It’s quite a rarity to get out for a date night or, in our case a date day. We went to see Inception on Sunday afternoon, the new thriller with Leonardo DiCaprio by writer/director Christopher Nolan whose work includes Memento (amazing!), Dark Knight, and many others.
It’s intriguing, deep, and action packed. And great effects if you’re into that kind of thing. While I was trying to sort out the plot around whose subconscious was whose, I started hearing the SUCCESs framework from Made to Stick. Disclosure: yes, I am in tune to it, but really not that geeky about it. Seriously, Nolan MUST have taken a few notes from the book in his research. If you’ve read the book or attended one of our programs you know that SUCCESs is a checklist for sticky messages which share the principles of Simple, Unexpected, Concrete, Credible, Emotional, and Story.
The premise of Inception is how to extract and plant subconscious thoughts, using dreams as the vehicle. And it turns out that planting an idea is the more difficult of the two. Not unlike what we do everyday: trying to plant ideas like adopting a new technical standard, launching a new initiative or process, convincing the boss why we’re the right person for the job, lobbying for a family vacation in Florida instead of Colorado, and even getting the kids to put things back in their place (by starting with putting their shoes away in the closet instead of leaving them in the middle of the kitchen floor).
So, Leo (aka, master thief Dom Cobb) assembles a crack team including a dream architect, a chemist, and a forger – all of whom can also kick butt in the process. Their task: to plant an idea in the mind of a major energy conglomerate heir – specifically, the idea that he should sell off and disband the business his father built. And they do it using a few of the SUCCESs principles that also map to the Decker Cornerstones:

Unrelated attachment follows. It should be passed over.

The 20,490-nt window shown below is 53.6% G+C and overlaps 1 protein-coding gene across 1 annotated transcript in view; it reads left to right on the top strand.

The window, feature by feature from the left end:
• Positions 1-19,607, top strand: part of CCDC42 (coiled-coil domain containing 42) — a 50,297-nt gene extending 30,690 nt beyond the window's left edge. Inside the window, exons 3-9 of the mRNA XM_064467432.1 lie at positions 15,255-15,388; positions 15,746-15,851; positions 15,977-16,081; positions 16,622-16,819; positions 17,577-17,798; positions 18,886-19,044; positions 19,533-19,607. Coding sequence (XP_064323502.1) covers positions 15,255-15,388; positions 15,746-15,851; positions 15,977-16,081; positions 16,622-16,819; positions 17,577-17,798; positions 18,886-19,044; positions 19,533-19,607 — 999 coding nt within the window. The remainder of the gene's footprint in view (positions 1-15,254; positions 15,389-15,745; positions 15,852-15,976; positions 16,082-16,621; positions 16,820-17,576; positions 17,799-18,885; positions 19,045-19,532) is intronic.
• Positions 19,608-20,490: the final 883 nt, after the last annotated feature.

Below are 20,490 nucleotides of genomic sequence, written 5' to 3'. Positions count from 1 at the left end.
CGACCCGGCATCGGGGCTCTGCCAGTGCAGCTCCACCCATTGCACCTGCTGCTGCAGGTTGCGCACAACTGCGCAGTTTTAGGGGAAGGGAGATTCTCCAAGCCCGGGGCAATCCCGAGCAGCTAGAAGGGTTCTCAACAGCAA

- Simple: The idea must be incredibly simple so that it can grow and thrive on its own. That means boiling your message down to the biggest change in how you want your listener to think/act about your idea – it’s your Point Of View.
- Concrete: There must be some specificity and familiarity in the environment to allow the idea to grow. In other words, once you get someone to buy off on your Point of View, you must tell them what to do next. Include a Specific Action Step that is timed, physical and measurable.
- Emotion: Use it! This is the get-someone-to-CARE-about-your-idea part. Why would they do this? Give them the benefits (to THEM), and remember that positive emotion trumps negative emotion. The movie really tugs at the heartstrings here – without giving away too much I’ll just say that parents, don’t throw out all the elementary school artwork.
And it all comes together in a terrific 2.5-hour story that keeps your mind whirling. Head to the theater and go brush up on your communications – it’s a pretty good excuse. I’ll leave you with the trailer: